With the government recently announcing their plan for health and social care, Build Back Better, it is a timely moment to write about quality. The plan itself states that we must reform adult social care and create a new integrated system focussed on improving outcomes for our people. Health and social care systems will be brought more closely together – so that people are cared for in the most appropriate place for their needs, whether at hospital, in care or at home.

Whilst support is promised to achieve this, it will be interesting to see how things develop. In the meantime, we as a sector will continue to be challenged by a lack of funding, resources, people and the aftermath of the pandemic. What has been encouraging over the last 18 months is the renewed strength of the relationship between the commissioner and provider, as well as the sector continuing to adopt technology solutions.

Technology provides so much opportunity, and the area that is currently piquing my interest is data and market insight to drive quality. I’m working with Local Authorities who are utilising data in new ways to empower their decision-making and bring improvements to their service.

We all collect data, and we all have access to a multitude of statistics and figures. As a sector though, we don’t always utilise this to its full potential. We need to stop collecting data for the sake of it and turn this gold dust into intelligence. Going into the future, sharing data has to be key and when we are faced with market insight that is understood, this can in turn change the perception of uncertainty to effective decision making.

As The Care Act states, Local Authorities have a duty to shape and maintain an efficient and effective market for meeting care and support needs in a local area. In order to fulfil its duty to promote diversity and quality in service provision the Local Authority must ensure it has effective strategies to shape the marketplace and commission the right services. It is crucial to accurately predict future demand for services and the impact this has on budgets, and the relationship with providers, to stimulate the market and meet demand.

We know from our close working partnerships with commissioners and directors, that Local Authorities are all at very different stages of their data collecting journey. Some have employed business analysts and have a sound data strategy with a clear vision of how this data will support their market insight, others are perhaps not even at strategy stage and wondering where to begin.

At a recent webinar only 4% of our attendees felt they were successfully able to understand future demand for social care services. This low figure was very much connected to market insight and a lack of knowledge about the data they hold. So how can we effectively plan and budget if we are unsure on probable future trends and demands?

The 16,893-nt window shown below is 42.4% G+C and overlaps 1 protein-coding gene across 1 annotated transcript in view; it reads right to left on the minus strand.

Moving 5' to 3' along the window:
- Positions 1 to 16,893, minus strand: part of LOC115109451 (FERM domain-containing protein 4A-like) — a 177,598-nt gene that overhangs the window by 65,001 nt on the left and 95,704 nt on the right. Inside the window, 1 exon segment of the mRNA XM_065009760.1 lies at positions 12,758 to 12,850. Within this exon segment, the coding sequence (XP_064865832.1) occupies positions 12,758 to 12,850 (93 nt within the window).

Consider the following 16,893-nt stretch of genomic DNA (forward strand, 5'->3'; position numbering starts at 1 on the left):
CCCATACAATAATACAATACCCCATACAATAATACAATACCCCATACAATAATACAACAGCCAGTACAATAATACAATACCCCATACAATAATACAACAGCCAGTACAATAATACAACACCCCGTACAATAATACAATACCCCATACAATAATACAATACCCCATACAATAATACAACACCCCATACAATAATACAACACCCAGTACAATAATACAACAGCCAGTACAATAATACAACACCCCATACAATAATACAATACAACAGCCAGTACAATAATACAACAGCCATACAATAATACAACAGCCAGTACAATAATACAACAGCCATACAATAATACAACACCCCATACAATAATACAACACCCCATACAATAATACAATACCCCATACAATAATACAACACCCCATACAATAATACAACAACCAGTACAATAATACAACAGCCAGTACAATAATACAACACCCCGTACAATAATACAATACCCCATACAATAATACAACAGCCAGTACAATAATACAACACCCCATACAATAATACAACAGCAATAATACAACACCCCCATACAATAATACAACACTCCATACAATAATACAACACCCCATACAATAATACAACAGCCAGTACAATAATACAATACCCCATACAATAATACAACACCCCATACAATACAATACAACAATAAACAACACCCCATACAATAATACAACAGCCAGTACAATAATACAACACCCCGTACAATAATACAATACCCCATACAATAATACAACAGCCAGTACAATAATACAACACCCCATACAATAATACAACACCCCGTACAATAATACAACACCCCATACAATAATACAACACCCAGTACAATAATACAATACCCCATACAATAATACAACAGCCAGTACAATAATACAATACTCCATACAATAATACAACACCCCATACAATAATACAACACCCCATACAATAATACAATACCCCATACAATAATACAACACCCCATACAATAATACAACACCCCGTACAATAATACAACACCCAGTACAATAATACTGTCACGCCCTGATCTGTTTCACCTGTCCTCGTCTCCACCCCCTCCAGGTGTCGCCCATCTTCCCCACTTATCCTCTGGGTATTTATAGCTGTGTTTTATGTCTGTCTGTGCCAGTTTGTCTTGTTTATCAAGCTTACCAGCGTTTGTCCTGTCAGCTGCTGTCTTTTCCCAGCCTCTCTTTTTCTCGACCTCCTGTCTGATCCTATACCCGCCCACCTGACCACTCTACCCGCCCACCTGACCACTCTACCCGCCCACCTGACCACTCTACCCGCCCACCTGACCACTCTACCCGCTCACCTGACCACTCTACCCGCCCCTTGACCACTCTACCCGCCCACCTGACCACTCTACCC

The pandemic has highlighted social care in many ways, and one of these has been the ongoing risk to the market. As Local Authorities look at their commissioning models, perhaps now more than ever there needs to be the shift from price to quality. Austerity has somewhat forced the commissioning model to be built on low-cost delivery, and this can result in negative market issues, focussed on competitive tendering, rather than outcomes.

The SCIE also suggest that there should be this shift towards quality, commenting, “It’s a good time to re-think commissioning, to learn together and move forward. Good practice must be spread to move beyond the current postcode lottery of choice for local citizens. That will mean commissioners using and sharing evidence about what is working elsewhere to gain improvement ideas.” The future of commissioning for social care, January 2021 (https://www.scie.org.uk/care-providers/coronavirus-covid-19/commissioning/future-of-commissioning-social-care)

Recognising market trends enables Local Authorities to visualise data and reveal true insight. It provides up to date market intelligence for stakeholders, quality and contract managers, heads of commissioning and directors. When we talk about ‘market insight’ that includes a wide range of variables including population and demand, spend and activity, capacity and availability and quality and risk. It’s this knowledge that enables commissioners to shift their social care delivery model. Accurate quality and contract management approaches are key components in the rising move towards community-based services, highlighting trends and demand modelling.

Having a consistent and standardised approach to quality auditing can and will support providers to establish things that are working well and areas where improvement is needed. Working together, with a wider view of the market, will, in turn, form stronger partnerships and deliver positive outcomes for the community.

Ben Chance – Head of PAMMS, HAS Technology

HAS Technology are welcome sponsors of ADASS which furthers our charitable objectives.